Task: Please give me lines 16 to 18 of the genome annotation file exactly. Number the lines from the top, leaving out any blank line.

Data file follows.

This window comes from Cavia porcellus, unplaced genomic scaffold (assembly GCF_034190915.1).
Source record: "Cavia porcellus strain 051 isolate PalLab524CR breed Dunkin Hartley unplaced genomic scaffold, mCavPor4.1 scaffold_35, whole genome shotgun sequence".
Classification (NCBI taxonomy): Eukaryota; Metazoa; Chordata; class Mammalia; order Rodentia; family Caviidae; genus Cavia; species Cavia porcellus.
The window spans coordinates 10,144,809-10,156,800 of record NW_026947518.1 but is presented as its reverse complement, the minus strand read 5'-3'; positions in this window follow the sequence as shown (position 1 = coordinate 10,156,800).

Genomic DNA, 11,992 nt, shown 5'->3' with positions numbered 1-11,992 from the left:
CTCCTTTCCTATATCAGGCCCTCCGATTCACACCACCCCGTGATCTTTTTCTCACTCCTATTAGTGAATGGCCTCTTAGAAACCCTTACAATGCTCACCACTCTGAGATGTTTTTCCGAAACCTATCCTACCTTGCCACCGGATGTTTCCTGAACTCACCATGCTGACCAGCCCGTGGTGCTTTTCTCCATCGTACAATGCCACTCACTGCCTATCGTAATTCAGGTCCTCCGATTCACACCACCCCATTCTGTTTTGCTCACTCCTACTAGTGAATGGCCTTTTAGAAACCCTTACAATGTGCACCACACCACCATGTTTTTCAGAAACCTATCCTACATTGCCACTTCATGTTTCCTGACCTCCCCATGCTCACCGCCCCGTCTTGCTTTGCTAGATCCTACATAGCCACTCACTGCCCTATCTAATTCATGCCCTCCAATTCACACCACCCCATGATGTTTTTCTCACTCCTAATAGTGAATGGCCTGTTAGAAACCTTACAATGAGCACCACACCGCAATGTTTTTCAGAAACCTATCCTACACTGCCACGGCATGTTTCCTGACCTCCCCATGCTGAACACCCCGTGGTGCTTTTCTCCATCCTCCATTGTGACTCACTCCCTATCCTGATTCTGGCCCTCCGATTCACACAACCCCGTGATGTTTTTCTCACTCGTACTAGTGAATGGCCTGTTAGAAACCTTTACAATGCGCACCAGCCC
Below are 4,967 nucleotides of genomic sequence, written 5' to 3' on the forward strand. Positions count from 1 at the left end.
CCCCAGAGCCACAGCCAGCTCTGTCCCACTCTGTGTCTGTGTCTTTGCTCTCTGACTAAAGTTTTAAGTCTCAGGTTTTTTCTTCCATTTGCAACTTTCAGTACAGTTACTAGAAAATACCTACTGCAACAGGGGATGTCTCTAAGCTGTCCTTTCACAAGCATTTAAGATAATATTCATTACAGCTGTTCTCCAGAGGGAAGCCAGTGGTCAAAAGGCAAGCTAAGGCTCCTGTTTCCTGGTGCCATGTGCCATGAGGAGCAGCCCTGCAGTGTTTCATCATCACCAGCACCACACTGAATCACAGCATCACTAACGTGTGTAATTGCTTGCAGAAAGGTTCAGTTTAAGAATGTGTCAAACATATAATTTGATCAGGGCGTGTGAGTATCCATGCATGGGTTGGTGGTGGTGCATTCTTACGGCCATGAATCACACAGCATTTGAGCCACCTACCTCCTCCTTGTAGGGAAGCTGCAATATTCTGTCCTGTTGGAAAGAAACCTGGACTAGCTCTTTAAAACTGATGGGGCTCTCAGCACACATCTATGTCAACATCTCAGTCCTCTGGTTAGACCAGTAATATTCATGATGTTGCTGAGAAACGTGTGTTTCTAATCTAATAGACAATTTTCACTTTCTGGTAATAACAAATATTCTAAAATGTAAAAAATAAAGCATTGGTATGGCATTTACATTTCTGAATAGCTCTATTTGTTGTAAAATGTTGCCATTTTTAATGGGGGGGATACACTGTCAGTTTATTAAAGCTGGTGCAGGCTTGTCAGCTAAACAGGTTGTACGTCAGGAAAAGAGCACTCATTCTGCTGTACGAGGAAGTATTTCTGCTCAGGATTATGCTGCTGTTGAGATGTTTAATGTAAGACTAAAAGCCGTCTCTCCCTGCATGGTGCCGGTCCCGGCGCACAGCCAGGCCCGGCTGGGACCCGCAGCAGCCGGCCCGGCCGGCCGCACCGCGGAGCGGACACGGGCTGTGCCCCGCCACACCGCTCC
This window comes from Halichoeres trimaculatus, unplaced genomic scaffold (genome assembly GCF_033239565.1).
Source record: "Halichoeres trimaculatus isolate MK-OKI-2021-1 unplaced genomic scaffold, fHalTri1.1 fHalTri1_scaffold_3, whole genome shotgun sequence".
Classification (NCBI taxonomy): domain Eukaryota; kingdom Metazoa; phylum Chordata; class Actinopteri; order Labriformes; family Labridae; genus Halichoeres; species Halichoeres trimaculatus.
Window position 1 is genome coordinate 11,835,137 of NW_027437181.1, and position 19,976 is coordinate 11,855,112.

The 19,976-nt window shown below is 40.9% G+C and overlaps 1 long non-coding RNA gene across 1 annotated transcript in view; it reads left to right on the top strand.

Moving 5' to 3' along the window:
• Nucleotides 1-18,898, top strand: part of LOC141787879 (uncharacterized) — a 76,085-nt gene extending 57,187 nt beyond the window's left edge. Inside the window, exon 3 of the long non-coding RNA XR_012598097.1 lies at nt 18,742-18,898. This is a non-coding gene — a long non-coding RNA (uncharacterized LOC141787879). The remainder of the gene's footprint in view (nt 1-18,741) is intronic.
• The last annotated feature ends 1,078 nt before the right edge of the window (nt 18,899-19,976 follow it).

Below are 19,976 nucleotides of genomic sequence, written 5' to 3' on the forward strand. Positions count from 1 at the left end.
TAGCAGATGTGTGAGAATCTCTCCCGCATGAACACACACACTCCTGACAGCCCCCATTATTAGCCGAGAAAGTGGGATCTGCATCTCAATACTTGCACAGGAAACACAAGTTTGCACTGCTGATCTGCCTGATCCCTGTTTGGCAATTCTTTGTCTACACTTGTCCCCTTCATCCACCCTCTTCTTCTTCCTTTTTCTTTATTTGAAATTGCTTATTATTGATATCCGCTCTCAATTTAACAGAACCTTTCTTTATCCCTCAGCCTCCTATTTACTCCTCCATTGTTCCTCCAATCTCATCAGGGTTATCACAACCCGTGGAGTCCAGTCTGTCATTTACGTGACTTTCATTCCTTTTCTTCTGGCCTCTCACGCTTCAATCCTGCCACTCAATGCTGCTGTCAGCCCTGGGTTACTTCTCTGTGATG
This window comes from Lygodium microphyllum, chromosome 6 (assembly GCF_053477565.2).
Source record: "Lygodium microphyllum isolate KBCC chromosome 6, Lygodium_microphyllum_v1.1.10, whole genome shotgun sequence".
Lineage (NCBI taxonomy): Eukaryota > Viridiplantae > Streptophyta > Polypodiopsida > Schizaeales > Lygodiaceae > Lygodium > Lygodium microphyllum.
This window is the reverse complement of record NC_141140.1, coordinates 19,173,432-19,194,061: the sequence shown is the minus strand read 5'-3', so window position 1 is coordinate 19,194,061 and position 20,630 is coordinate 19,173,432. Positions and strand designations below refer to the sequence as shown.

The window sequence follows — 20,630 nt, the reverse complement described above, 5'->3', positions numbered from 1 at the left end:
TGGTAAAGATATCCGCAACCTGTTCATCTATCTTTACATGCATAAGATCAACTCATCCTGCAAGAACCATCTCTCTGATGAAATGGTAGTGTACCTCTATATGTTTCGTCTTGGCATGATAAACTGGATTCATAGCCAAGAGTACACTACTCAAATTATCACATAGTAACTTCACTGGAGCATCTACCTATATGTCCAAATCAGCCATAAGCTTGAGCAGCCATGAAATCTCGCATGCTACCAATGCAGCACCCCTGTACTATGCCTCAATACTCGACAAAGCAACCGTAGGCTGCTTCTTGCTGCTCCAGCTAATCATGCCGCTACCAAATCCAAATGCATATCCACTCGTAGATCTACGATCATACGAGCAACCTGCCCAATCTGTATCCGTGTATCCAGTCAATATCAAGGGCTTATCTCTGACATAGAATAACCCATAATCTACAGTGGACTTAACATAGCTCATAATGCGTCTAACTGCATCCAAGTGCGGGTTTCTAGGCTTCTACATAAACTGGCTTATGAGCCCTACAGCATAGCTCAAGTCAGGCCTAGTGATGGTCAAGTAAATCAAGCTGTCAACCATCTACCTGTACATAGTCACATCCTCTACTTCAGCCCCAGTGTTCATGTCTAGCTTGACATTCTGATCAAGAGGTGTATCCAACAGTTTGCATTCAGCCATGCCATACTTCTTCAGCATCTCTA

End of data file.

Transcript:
• The last annotated feature ends 1,078 nt before the right edge of the window (nt 18,899-19,976 follow it).

Below are 19,976 nucleotides of genomic sequence, written 5' to 3' on the forward strand. Positions count from 1 at the left end.
TAGCAGATGTGTGAGAATCTCTCCCGCATGAACACACACACTCCTGACAGCCCCCATTATTAGCCGAGAAAGTGGGATCTGCATCTCAATACTTGCACAGGAAACACAAGTTTGCACTGCTGATCTGCCTGATCCCTGTTTGGCAATTCTTTGTCTACACTTGTCCCCTTCATCCACCCTCTTCTTCTTCCTTTTTCTTTATTTGAAATTGCTTATTATTGATATCCGCTCTCAATTTAACAGAACCTTTCTTTATCCCTCAGCCTCCTATTTACTCCTCCATTGTTCCTCCAATCTCATCAGGGTTATCACAACCCGTGGAGTCCAGTCTGTCATTTACGTGACTTTCATTCCTTTTCTTCTGGCCTCTCACGCTTCAATCCTGCCACTCAATGCTGCTGTCAGCCCTGGGTTACTTCTCTGTGATG